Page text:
From what I remember, Nvidia/ATI video cards have controls for the overall image and for video overlay. The video overlay controls will affect the video image in WMP but not all the overall desktop.

I can't test this out right now because I don't have the control panel stuff for my ATI card installed.

2- "Adjust your computer monitor to SMPTE/color bars"
In my opinion, you should not do this. To clarify, it depends what color bars you use. I'll assume the color bars in Vegas (not to be confused with other color bars, which can be different). If you do this:
A- You can't match Vegas to WMP if using the Vegas defaults. Vegas uses the Vegas DV codec, which decodes black to 16 and white to 235. WMP decodes black to 0 and white to 255.
B- If you set the monitor to color bars in Vegas, then your computer monitor won't display computer graphics or streaming video properly. It'll clip blacks at 16. And depending on the monitor, it may or may not clip whites at 235 (some monitors, especially CRTs, can't be set to clip whites).

If you hook up a broadcast monitor to your editing setup, then you will be able to see video accurately. And if you set your monitor normally (black at 0, white at 255) then you see computer graphics properly.

3- Using a DV codec other than the Sony Vegas DV codec:
In my opinion, you should not do this. The main disadvantages are:
A- Confusing. Someone else may be expecting Vegas to be using the default codec and 16-235 levels (as opposed to 0-255). If you talk with people on forums like this, what they say may only apply to the default codec.

B- You lose more color information from the original DV signal.

DV is stored in Y'CbCr form. The Y' component is the luma component. Luma values range from 1-254 (0 and 255 are reserved). Legal luma values are from 16-235.
Cb Cr store color difference components.
The Y'CbCr color space is a lot bigger than RGB color space, so extreme colors will get lost/clipped when converting to Y'CbCr to studio RGB (16-235). Converting to computer RGB will lose even more information. You will lose the superwhites (losing 0.3+ stops of exposure latitude).

C- Test patterns won't display correctly. The color bars in Vegas are only appropriate for Studio RGB (which is what the default codec decodes to). Using it with the Main Concept encoder will mean Vegas cannot output the blacker than black PLUGE bar. It may be possible to temporarily switch over to the default codec for test patterns- I don't know if this works myself. With the Main Concept codec, you may need to apply studio RGB to computer RGB conversion on the color bars generator (I haven't tried).
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Old January 6th, 2006, 03:58 PM   #12
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I tried changing the setting on my monitor but it only has the usual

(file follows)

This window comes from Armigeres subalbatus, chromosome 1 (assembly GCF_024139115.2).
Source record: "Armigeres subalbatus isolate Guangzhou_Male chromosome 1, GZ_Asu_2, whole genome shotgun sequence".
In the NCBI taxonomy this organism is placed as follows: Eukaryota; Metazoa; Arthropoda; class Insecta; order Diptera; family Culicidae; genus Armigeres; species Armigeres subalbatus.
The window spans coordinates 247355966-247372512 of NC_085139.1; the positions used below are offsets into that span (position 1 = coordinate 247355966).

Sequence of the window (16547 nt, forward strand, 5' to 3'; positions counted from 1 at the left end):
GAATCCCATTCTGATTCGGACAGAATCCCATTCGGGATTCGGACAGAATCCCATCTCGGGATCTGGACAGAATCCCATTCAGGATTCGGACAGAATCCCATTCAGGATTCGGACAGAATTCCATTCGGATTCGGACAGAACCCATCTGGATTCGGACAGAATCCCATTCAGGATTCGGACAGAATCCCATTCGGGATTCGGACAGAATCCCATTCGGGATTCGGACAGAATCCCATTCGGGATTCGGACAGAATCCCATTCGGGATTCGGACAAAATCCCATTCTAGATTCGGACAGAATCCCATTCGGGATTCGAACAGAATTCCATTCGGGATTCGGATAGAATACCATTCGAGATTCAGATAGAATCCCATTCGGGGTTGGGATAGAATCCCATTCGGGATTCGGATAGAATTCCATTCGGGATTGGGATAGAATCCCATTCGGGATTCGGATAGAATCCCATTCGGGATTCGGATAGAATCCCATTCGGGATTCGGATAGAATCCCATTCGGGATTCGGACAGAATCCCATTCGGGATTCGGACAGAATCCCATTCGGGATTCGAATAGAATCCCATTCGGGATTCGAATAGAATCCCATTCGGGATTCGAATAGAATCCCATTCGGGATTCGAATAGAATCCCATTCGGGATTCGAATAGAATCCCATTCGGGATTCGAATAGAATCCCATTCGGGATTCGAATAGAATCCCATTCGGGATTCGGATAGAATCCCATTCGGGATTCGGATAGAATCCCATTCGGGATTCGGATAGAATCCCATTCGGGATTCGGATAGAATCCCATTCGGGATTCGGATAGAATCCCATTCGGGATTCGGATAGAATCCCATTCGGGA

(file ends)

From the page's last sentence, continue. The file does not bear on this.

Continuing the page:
Red, Blue and Green adjustment bottons. I guess I still have to play around it the more.
I was able to connect the Computer to my XL2 and the my Sony TV.
Definitely, it was 70% much better and besides, I could see how my color correction is doing.

Ok, I finish with the color correction + editing + animation bla bla bla. Will the rendered or finished clip look like the way I saw it on my TV or will it have the quality it did when I previewed it on my CRT monitor?.

The reason why I am asking is because I captured a clip late last year and after editing and rendering it, the quality of the clip wasn't really like I saw it when I was playing it directly on my TV from my XL2? Basicly, the quality reduced. Could this be because of the loss of quality in capturing + editing + rendering + Burning on a DVD?
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Old January 6th, 2006, 04:27 PM   #13
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Oh, for sure the rendering, but especially the encoding to DVD is going to cut quality, even if done under optimal conditions. DVD is highly compressed MPEG-2 compared to lightly compressed DV. That is to be expected. However, quality aside, the brightness/colors should look the same on DVD from what you are now seeing on your TV. That's the point of an external monitor.

Did you calibrate the TV with color bars?
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Old January 7th, 2006, 05:36 PM   #14
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i guess it all comes down to how your finished project is viewed ??

you shouldn't be judging your image with WMP unless the web is your delivery format !! the web is 0-255 ..

however if TV/monitor/broadcast is you delivery then that is 601 spec which is 16-235rgb ( vegas codec) .. microsoft, mainconcepts etc are not 601 spec's = a 0-255 image will not display correctly on a NTSC monitor ...